Journal Writing for Kids
"In the journal I do not just express myself more openly than I could to any person; I create myself." —Susan Sontag
Journal writing for kids is a useful tool for parents, teachers, and therapists. We use journals to explore feelings, to develop writing skills and as a way to help our students express themselves. If you are crafty and artistic your journals will look like Sarah’s. If you are like me, your journals will look like scribble scrabble. Either way is fine. It is the process that it is important not the product. Although, when your journals look like Sarah’s the end product is pretty cool.
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Target Skills for Journal Writing for Kids:
- Writing Skills
- Social-Emotional Development
- Critical Thinking Skills
Materials you will need for your journal:
- Notebook or journal
Instructions for Journal Writing with Kids:
In order to get into a good habit of writing in a journal make time for it regularly in the schedule. When the kids are very young we start with pictures and let them dictate their thoughts. As soon as children can hold a crayon they are old enough to start keeping a journal. In fact, those early journals will become treasured keepsakes. Sarah made her son’s journal extra cute by cutting out his pictures and words and gluing them onto colored paper. For children who have more writing skills, you can use pre-printed journal pages to help them get started. Older children can use journals with prompts or write whatever is on their minds. By having them either write about their feelings or write in response to prompts you will find that their ability to process their feelings and write about different topics will expand and grow.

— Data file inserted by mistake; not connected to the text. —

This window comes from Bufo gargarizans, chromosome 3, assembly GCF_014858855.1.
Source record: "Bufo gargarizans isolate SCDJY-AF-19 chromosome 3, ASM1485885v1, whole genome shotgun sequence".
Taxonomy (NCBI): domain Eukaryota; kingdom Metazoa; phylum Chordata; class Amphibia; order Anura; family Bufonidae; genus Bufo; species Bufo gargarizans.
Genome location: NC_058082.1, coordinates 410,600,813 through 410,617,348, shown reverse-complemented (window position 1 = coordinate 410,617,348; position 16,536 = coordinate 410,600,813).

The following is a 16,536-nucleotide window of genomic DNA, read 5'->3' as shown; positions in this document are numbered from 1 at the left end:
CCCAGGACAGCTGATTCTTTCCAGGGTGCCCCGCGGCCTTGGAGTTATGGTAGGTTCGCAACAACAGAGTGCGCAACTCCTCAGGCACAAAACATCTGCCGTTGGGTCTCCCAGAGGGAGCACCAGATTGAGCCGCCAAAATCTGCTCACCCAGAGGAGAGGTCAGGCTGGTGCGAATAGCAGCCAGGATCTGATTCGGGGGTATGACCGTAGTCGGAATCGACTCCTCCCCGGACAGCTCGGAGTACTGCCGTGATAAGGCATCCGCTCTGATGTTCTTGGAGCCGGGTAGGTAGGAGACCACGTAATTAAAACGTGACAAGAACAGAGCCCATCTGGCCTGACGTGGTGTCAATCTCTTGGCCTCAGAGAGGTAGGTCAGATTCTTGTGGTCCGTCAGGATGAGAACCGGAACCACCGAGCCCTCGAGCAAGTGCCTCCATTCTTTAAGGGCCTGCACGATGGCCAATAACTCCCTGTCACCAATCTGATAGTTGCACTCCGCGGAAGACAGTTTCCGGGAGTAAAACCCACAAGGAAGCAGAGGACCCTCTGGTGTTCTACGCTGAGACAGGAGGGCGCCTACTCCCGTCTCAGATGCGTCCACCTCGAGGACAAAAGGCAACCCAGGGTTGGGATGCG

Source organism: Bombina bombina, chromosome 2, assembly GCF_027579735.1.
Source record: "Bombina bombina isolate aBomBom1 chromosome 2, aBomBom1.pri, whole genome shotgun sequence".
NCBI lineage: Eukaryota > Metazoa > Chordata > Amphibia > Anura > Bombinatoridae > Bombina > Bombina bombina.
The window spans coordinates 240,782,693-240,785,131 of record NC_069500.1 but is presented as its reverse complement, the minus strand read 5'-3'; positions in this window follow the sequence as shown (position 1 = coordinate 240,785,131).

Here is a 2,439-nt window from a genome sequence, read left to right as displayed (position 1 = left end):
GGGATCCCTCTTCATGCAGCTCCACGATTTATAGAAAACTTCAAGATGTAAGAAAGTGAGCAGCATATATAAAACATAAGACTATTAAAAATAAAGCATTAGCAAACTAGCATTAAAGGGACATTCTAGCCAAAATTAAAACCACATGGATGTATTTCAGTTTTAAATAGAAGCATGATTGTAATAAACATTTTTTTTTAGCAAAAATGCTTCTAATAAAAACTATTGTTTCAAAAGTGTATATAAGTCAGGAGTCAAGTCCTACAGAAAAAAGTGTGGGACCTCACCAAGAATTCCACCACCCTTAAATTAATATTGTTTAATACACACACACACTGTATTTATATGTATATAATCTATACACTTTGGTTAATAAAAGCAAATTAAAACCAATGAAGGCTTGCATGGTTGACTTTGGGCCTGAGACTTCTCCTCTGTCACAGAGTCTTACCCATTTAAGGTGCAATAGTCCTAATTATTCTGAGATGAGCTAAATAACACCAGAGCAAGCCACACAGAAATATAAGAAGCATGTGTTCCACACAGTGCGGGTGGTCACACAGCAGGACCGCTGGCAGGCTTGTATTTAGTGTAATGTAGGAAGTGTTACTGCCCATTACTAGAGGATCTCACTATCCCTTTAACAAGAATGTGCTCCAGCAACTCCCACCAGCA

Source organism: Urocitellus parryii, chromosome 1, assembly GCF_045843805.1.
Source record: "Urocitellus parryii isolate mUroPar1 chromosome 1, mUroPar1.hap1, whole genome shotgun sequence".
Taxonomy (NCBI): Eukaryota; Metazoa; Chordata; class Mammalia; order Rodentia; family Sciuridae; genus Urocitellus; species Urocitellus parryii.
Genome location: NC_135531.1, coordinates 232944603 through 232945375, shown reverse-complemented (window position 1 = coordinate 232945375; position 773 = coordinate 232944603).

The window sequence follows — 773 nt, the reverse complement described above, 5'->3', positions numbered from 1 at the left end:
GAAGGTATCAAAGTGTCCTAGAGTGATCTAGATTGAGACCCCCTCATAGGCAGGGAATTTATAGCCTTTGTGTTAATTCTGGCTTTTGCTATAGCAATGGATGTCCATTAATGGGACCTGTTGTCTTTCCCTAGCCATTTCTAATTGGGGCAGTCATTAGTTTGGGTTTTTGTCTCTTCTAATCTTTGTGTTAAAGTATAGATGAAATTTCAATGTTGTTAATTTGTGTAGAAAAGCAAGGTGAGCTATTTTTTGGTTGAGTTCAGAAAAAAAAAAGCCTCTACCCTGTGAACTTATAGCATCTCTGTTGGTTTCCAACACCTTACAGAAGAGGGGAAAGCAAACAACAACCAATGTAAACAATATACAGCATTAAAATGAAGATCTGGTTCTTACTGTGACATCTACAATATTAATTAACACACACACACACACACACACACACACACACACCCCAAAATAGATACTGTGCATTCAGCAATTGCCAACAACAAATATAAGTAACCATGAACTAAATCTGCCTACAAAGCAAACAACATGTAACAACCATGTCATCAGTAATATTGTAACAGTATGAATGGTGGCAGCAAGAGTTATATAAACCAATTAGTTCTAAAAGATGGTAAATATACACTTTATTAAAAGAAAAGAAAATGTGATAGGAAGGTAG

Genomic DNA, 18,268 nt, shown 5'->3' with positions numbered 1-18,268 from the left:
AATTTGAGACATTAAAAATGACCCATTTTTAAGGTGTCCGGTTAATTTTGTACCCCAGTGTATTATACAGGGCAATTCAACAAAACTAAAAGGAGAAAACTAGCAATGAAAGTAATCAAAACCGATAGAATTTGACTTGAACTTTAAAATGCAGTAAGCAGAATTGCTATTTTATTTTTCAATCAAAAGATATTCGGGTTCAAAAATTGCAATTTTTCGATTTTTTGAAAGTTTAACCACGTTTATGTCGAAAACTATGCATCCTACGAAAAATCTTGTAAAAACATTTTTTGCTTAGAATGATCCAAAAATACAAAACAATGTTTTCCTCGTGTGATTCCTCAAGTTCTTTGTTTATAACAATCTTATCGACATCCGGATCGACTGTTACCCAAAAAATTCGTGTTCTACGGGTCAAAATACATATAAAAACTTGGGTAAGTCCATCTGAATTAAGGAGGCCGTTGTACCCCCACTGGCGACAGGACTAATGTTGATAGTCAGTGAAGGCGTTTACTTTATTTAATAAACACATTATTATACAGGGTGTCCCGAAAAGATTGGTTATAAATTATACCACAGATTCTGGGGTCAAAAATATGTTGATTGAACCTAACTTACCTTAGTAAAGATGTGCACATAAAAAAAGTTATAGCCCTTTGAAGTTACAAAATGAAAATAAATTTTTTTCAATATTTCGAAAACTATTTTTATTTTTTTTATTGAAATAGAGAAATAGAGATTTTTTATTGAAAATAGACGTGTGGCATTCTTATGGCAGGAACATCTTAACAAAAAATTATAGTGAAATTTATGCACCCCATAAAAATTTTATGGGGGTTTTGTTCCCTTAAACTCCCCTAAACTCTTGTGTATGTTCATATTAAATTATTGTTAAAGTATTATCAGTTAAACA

To help children get started you can use some of our popular writing prompts. Here are two of our favorite prompts:
“What is in my heart?” Draw a large heart on the page and make sections. Write something different that you are feeling in each section.
“Inside and Out” Draw two outlines of a body. In one outline draw or write about what people see when they look at you. In the other outline draw or write about how you feel on the inside.